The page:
Depression: Causes & Treatment Options
What is depression?
Depression is a mental health disorder characterized by persistently depressed mood or loss of interest in activities, causing significant impairment in daily life. Depression is a disorder that may be experienced only once during a specific time period or it may become a life-time disorder. For most people, depression is episodic meaning that it goes away and returns over time. Depression can be Mild, Moderate, or Severe. Severity is determined by trained health care providers who examine the type, frequency, and severity of each individual symptom. Depression can be both the result of and the cause for a 'chemical imbalance' in the brain. Knowing which neurochemicals are often associated with depression can help you better understand the many treatment options.
What are the Symptoms?
Feelings of sadness, tearfulness, emptiness or hopelessness
Angry outbursts, irritability or frustration, even over small matters
Loss of interest or pleasure in most or all normal activities, such as sex, hobbies or sports
Sleep disturbances, including insomnia or sleeping too much
Tiredness and lack of energy, so even small tasks take extra effort
Reduced appetite and weight loss or increased cravings for food and weight gain
Anxiety, agitation or restlessness
Slowed thinking, speaking or body movements
Feelings of worthlessness or guilt, fixating on past failures or self-blame
Trouble thinking, concentrating, making decisions and remembering things
Frequent or recurrent thoughts of death, suicidal thoughts, suicide attempts or suicide
Unexplained physical problems, such as back pain or headaches
What are the Causes?
Depression is often caused by a combination of genetic and environmental factors. Factors that increase the chance of depression include:
Untreated Anxiety or Stress
Abuse (Physical, Sexual, or Emotional)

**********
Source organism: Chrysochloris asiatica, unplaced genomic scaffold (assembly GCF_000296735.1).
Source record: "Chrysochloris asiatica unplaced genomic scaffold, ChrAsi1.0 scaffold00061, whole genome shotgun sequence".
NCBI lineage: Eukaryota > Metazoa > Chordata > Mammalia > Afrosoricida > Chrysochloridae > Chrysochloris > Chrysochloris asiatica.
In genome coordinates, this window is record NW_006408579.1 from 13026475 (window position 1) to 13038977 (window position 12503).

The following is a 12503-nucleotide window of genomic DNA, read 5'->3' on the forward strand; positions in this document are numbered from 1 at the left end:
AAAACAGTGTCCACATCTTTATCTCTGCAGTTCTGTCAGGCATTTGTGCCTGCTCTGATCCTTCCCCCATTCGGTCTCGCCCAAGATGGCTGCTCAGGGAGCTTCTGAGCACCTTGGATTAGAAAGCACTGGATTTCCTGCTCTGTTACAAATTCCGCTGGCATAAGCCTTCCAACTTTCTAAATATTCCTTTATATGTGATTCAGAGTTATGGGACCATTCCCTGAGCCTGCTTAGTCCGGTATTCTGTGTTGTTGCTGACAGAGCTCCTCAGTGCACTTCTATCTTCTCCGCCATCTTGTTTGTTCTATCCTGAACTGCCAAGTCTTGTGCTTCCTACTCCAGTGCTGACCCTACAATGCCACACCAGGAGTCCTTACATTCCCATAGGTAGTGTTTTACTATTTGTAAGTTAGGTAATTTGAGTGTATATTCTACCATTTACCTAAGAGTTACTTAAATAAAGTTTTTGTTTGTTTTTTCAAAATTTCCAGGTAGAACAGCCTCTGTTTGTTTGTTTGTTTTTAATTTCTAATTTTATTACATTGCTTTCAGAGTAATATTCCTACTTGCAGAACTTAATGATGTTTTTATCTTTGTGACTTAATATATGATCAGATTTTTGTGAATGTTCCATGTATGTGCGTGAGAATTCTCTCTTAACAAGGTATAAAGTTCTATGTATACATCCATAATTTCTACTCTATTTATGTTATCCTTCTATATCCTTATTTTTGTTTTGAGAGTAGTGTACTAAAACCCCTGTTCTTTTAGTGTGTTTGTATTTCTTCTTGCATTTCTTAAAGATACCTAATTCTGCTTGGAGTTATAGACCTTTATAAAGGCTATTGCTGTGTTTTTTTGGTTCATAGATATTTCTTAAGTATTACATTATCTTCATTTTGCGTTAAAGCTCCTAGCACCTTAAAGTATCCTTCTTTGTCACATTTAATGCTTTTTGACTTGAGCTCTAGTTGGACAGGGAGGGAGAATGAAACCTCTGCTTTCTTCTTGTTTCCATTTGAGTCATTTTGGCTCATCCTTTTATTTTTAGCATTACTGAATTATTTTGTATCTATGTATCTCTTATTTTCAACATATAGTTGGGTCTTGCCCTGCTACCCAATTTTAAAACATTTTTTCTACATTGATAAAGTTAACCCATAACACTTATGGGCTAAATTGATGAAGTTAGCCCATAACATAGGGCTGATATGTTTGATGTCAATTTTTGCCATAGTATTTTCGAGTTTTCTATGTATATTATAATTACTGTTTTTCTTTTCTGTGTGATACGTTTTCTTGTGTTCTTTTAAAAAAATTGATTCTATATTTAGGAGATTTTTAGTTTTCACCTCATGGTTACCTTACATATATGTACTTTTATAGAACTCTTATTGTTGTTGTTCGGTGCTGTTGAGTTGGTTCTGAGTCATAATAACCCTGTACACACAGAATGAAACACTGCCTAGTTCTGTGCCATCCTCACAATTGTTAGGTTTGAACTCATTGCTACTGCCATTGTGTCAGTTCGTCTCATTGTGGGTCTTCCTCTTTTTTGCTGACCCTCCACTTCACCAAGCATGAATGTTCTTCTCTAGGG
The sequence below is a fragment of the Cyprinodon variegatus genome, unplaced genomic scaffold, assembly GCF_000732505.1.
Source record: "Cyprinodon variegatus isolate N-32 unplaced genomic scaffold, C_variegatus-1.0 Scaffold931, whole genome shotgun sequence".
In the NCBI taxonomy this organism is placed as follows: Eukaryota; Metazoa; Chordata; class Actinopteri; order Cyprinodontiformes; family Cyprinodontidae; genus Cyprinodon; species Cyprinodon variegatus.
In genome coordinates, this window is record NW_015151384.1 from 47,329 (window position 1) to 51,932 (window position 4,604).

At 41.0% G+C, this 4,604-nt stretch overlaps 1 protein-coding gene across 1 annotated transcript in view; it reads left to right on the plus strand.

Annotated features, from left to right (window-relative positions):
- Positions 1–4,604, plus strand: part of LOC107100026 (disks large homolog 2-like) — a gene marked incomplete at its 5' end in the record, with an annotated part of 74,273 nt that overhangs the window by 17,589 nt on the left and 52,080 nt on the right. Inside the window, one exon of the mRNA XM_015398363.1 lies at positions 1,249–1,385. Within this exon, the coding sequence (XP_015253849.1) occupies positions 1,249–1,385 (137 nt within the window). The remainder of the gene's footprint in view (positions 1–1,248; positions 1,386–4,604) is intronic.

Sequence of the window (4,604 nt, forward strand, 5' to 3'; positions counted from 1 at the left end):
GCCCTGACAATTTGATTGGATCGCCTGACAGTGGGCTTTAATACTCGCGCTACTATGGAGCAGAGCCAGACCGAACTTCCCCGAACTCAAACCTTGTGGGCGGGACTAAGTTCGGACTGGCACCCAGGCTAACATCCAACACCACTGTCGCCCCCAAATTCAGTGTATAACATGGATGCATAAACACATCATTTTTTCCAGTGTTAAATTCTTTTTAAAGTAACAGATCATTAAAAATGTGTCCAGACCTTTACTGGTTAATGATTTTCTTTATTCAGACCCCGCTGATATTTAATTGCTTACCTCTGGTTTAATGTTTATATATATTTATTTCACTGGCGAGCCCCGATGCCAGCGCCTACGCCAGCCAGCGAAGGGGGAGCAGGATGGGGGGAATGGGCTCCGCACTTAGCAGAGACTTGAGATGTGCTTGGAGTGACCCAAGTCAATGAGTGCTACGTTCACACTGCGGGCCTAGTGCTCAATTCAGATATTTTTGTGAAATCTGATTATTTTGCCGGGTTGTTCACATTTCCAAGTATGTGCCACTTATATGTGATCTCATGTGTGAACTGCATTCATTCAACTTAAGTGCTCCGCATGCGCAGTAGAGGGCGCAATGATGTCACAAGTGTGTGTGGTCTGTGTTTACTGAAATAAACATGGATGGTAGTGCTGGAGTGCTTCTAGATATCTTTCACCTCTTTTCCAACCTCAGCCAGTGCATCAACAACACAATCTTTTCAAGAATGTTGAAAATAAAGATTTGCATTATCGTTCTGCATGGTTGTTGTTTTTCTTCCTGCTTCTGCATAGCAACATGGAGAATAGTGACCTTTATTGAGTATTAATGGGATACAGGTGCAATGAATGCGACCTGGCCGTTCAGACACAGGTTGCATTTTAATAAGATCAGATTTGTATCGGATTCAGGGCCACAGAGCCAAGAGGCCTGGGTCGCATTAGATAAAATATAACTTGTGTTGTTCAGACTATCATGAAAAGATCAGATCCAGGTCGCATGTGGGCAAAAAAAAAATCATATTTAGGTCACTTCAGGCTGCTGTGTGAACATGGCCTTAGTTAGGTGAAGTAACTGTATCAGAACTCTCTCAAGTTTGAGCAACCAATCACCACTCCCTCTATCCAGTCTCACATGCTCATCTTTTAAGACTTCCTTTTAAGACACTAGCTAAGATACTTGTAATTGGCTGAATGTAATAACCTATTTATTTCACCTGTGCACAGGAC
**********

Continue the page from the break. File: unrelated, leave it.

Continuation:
Genetics (Especially having a first-degree relative with this disorder)
Unresolved Conflicts with Others
Death or Loss
Drug or Alcohol Abuse
What are the Treatment Options?
The most common treatment options are:
Treatment options vary by severity and etiology of the disorder. For example, depression may be caused by low levels of Serotonin in specific regions of the brain. SSRI medications work by specifically raising patients' serotonin levels. However, other patients may experience depression with low levels of Dopamine. In this case, the SSRI medication would be unlikely to help. Dopamine and Serotonin are not the only Neurotransmitters in play when it comes to depression, but they are two of the most important. A full understanding of treatment options requires further understanding on how these neurotranmitters work. Because of the complexity of this disease, it is always advised to speak directly to a health care professional for full-treatment options.
The information provided is for educational purposes only. It is not meant to diagnose or treat any health condition and is not a replacement for treatment by a healthcare provider. If your questions haven't been answered, contact Family and Youth Therapy, PLLC directly.